The Tactical Traveler

FOR MAY 11, 2000


This week: The computer as front-seat rental-car driver; using cellphones as an alternative to hotel-room phones; global intelligence from a new Web site; how business travel changes our taste buds; US Airways offers its first international first-class seats on the new Airbus A330; and much more.

COUNTER INTELLIGENCE: The Computer as Front-Seat Driver
After years of resistance, I finally rented a car equipped with the Hertz NeverLost system, the $6-a-day computer/satellite-guidance option available on many vehicles. The system is nestled on the dashboard between the driver and passenger seats and features voice prompts and a color display monitor. The system is a technological miracle, and thus difficult to criticize, but it is not perfect. It sometimes gets confused: on a recent Florida trip NeverLost insisted I had driven into the Inter-Coastal Waterway and once insistently demanded I turn onto a street on which I was already driving. There are also some quirks: NeverLost doesn't provide general driving directions and maps to an area, only specific instructions and mapping for a specified street address; it often prompts you to "proceed to the designated route" without showing you how to get there; and often has difficulty "acquiring" the signal of the navigational satellites. But NeverLost also has many good points: the voice prompts are clear and allows you to keep your eyes on the road; it identifies streets by both their commonly used and official names; and it gives you clear and unambiguous directions back to the airport and the rental-return area, which is often the most difficult part of a business trip.

IN THE LOBBY: The Wireless Hotel-Calling Alternative
Fed up with the high fees hotels now charge to make a phone call from a guest-room telephone? Consider an alternative: your own wireless phone equipped with a nationwide flat-rate calling plan. Until recently, costly roaming, long-distance and air-time fees made wireless phones a luxury on the road. Not anymore. Most of the major wireless phone companies now have flat-rate calling plans that eliminate all the fees. The AT&T Digital One Rate plan, for example, starts at $60 a month while Nextel's all-inclusive plan starts at about $70 a month and the Verizon Single Rate program start as low as $35. Besides operating as an alternative to your hotel-room phone, using your wireless handset on the road allows you to give everyone a single telephone number to reach you wherever you travel.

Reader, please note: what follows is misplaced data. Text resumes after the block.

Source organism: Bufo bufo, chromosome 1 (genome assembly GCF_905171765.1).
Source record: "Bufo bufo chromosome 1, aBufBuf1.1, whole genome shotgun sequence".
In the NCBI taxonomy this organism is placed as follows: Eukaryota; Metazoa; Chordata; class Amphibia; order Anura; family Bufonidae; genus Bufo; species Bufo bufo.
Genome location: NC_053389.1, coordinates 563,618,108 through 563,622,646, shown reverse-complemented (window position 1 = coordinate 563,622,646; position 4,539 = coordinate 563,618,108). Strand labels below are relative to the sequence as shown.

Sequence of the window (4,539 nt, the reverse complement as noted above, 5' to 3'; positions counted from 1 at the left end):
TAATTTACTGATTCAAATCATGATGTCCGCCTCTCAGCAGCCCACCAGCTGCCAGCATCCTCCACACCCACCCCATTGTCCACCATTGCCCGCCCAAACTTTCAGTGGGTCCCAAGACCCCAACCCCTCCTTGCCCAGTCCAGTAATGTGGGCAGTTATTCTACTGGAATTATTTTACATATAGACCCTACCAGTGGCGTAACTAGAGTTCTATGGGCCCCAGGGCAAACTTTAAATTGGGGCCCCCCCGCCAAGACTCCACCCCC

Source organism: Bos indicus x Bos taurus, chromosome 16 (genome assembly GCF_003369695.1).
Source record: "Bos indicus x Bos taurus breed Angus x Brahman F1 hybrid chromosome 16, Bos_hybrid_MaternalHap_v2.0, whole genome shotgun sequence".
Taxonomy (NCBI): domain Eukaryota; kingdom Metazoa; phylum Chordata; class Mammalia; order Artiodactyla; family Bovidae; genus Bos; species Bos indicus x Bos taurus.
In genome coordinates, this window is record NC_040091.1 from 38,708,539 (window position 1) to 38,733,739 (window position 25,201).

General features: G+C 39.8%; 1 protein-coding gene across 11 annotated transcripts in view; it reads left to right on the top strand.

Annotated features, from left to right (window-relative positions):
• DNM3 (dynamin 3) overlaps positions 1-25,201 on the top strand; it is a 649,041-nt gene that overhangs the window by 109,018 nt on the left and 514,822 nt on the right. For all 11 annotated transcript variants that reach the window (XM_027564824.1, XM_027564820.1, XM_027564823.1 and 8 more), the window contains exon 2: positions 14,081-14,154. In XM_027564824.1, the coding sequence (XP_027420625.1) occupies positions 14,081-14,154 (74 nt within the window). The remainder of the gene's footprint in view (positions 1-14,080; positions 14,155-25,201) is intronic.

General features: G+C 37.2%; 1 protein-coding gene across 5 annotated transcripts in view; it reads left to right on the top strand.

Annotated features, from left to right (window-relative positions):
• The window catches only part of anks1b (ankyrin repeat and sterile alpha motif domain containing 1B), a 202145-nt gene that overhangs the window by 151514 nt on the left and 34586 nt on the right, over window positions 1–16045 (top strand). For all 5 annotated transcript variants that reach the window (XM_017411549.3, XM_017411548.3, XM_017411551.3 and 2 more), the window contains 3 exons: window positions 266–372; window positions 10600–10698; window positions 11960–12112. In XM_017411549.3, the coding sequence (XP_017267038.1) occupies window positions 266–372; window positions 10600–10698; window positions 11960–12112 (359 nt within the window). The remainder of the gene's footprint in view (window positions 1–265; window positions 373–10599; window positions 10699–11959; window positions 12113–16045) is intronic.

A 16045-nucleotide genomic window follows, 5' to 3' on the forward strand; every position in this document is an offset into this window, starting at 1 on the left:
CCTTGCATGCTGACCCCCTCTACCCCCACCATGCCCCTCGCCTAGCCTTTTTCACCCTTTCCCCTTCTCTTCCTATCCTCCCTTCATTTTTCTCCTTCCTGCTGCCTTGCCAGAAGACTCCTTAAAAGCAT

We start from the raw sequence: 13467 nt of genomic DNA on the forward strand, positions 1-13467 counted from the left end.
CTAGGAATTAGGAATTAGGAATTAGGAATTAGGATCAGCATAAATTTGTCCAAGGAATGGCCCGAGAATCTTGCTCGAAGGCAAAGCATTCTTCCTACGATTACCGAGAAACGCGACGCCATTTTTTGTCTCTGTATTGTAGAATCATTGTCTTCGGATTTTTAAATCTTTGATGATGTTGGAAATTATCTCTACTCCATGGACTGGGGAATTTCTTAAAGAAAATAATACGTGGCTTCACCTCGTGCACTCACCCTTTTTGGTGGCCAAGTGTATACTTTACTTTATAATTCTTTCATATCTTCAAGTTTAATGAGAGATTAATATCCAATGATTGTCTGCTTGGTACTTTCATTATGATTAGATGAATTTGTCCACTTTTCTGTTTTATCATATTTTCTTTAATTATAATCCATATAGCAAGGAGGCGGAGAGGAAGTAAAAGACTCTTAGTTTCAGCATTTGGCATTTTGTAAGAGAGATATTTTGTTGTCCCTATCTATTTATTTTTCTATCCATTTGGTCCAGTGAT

CYBERTRAVELER: Global Intelligence, Intelligently Presented
Business travelers seeking insight into global political and economic conditions traditionally rely on the CIA World Fact Book. But a new site, CountryWatch, offers an extraordinary alternative. There is an impressive array of information on 191 countries, all of it easily accessible and extremely well organized. The site's best feature: a steady stream of breaking news from a variety of sources about the selected country. This integration of the news, dovetailed with the statistical basics and the easy-to-use format, makes CountryWatch a "must-bookmark" site.

ON THE FLY: Business-Travel News You Need to Know
Does business travel affect what we eat? Of course. Most of us struggle with on-the-run meals, high fat consumption and other dietary problems when we're on the road. But it seems that business travel also affects what we eat when we aren't traveling. In highlighting its "top 10 flavors" for 2000, McCormick & Company, the spice merchant, suggests that the 20-year upswing in spice consumption is directly related to travel. "It's travel and tasting, the shrinking of the globe and the disappearing of national borders," says cookbook author Steven Raichlen. Business executives "experience street food, markets, restaurants and really absorb a cuisine when traveling," adds Chicago chef Rick Tramonto. By the way, if you're interested, McCormick's top ten flavors for 2000 are basil, dill, red pepper, vanilla, cinnamon, fennel, rosemary, cumin, ginger and thyme. ... Speaking of on-the-road dining, Loews Hotels has added high-protein, low-carbohydrate menu items in restaurants at the chain's 15 hotels. The menu change is designed to accommodate travelers using this year's hot diet, which restricts carbs and stresses protein. US Airways has begun deploying Airbus A330 planes on international routes from Philadelphia. The aircraft offer the airline's first-ever international first-class cabins as well as the carrier's familiar Envoy business class. The coach cabin is divided into two sections: the front offers seats with 33 inches of pitch and the rear section offers seats with 34 inches of legroom. Meanwhile, American Airlines says about 50 percent of its domestic fleet has now been reconfigured with added legroom. The airline also announced it was expanding the seat pitch on most of its business-class cabins to 60 inches.

WEEKLY WONDER: Two for the Price of One to Asia
Cathay Pacific, the superlative Hong Kong-based carrier, is offering a free companion ticket for travelers who buy a full-fare business-class seat from New York, Los Angeles or San Francisco. The offer is valid on transpacific flights to Hong Kong and onward connections to Bali, Bangkok, Manila or Singapore. The deal is available Sunday through Thursday from June 1 to September 15 when you pay with an American Express card. For complete details, consult the Cathay site.

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Copyright 1993-2007 by Joe Brancatelli. All rights reserved.